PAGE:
MAP Mentors


Dr. Francesco Paesani

PhD, Department of Chemistry Biochemistry

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Francesco Paesani is currently the Kurt Shuler Faculty Scholar in the Department of Chemistry
and Biochemistry, and is affiliated with the Materials Science and Engineering graduate
program and the San Diego Supercomputer Center. He is a founding member of the Halicioǧlu
Data Science Institute. His research focuses on the development, implementation, and
application of many-body theories at the intersection of chemistry, physics, and computer
science for molecular simulations of complex systems from the gas to the condensed phase. He
was awarded the ACS OpenEye Outstanding Junior Faculty Award in Computational Chemistry
in 2014, the NSF CAREER Award in 2015, the ACS Early Career Award in Theoretical
Chemistry in 2016, the Legacy Lecture Award from UC San Diego student body in 2017, and
the Cozzarelli Prize from the National Academy of Sciences (2019). He served as the Chair of
the ACS Theoretical Chemistry Subdivision (2019). He currently serves as the Vice Chair of the
ACS Division of Physical Chemistry and as an associate editor for Science Advances.

Research Interests

-We are a theoretical chemistry group working at the intersection of quantum chemistry, statistical mechanics, and computer science. We are interested in developing new methods and software to predict the behavior of complex molecular systems at different length and time scales.

Primary Research Area
-Physical/Analytical Chemistry

Interdisciplinary interests

Computational and Theoretical

Computer Science

Dr. Paul Y. Cao

PhD, Department of Computer Science

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Paul Cao is currently a continuing lecturer in the CSE department at UC San Diego. His
research area is in CS education and he is particularly interested in the broadening of
CS exposure and education in the K-12 domain. He has extensive teaching experience
in computing in both the college and K-12 levels. He received his PhD from Duke

Project Description:

-Development of Scratch projects suitable for elementary school

-A large percentage of current CS education at the K-12 level focuses on the
development of child friendly coding projects using block-based programming
languages. The quality of projects varies drastically and the maintenance and updates
on these projects lack long-term support. In this project, we will investigate remixing
some of the most popular Scratch games and projects and focus on the fundamentals
of flow control, events handling, variables, and AI related topics. We will create a
repository these games with a remix plan. The primary advantage of remixing popular
games is strong student interest. And this project can be easily maintained and updated
with new popular games.

Dr. Debashis Sahoo

PHD, Pediatrics and Computer Science and Engineering

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Debashis Sahoo received B.Tech. degree in Computer Science and Engineering from the
Indian Institute of Technology, Kharagpur, in 2000, and the M.S. and Ph.D. degrees in Electrical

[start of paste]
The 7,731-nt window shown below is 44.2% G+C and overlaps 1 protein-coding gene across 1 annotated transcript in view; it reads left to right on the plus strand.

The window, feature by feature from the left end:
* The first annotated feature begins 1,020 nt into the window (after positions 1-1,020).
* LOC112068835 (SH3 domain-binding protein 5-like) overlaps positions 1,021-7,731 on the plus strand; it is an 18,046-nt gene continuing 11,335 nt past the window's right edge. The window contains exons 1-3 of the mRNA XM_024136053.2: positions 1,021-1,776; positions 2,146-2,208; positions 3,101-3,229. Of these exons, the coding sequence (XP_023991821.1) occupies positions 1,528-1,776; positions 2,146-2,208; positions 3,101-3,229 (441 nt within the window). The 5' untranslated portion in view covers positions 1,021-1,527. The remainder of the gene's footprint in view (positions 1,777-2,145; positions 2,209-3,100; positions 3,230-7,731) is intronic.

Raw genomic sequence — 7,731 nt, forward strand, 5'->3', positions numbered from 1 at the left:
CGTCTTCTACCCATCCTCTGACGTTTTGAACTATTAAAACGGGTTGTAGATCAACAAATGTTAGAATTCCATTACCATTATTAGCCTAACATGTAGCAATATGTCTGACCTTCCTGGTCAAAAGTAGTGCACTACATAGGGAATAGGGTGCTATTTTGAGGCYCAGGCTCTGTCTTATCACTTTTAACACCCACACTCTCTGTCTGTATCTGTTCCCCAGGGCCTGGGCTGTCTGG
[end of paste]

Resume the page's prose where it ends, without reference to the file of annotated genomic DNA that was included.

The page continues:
Engineering from Stanford University, in 2003 and 2008, respectively. He is currently a joint
Associate Professor of Computer Science and Engineering and Pediatrics at the University of
California, San Diego. His research interests include analysis of biological systems and formal
verification of hardware designs. Dr. Sahoo pioneered identifying simple Boolean relationships
between gene expression values.

Project Interests:

Dr. Sahoo’s research has produced impacts in understanding several bi ological systems
including, B cell differentiation, colon cancer, bladder cancer, and prostate cancer. Among the
successes was Dr. Sahoo’s previous work where he identified the expression level of CDX2 as
a predictive biomarker for a favorable response to conventional chemotherapy among stage II
colon cancer patients (Dalerba, Sahoo, et al. NEJM 2016). Dr. Sahoo has received many grants
for his achievements, notable among them are the prestigious NIH Pathway to Independence
K99/R00 Award, DOD Prostate Cancer Training Award, and Bladder Cancer Advocacy Network
Young Investigator Award. He has continued his status as a highly accomplished researcher,
publishing in high-impact journals and receiving grants for his computational biology adventure.


Dr. David Fenning

Faculty, Nanoengineering

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David Fenning joined the Department of NanoEngineering at UC San Diego as an assistant professor in 2015. His research is dedicated to the development of materials and technology for solar energy conversion and storage. His work centers around modeling, characterizing, and controlling defects in solar cells and solar-to-fuel devices.  After he received his Ph.D. from MIT in 2013 for his research in silicon photovoltaics, he joined 1366 Technologies, a silicon PV wafer startup. Later, as a MIT/Battelle postdoctoral fellow at MIT, he began his work toward integrating efficient solar cells with highly stable and active catalysts for solar-to-fuels photoelectrochemistry. A Southern California native, he received a B.S. in mechanical engineering from Stanford University in 2008.

Research Focus:

  • Improving solar cell efficiency by controlling impurities and nanodefects.
  • Reducing the cost of solar power and stored solar energy by researching the intersection of electrochemistry and photovoltaics, including paths toward low cost manufacturing
  • Charge transfer across interfaces and its relationship to surface passivation

Level of Involvement:

  • Emailing a student or talking to a student on the phone
  • Providing the student with scholarly articles related to the student’s field of interest
  • Allowing a student to come to the work/research site in order to learn how to gather data

Dr. Ping Liu

Associate Professor, Nanoengineering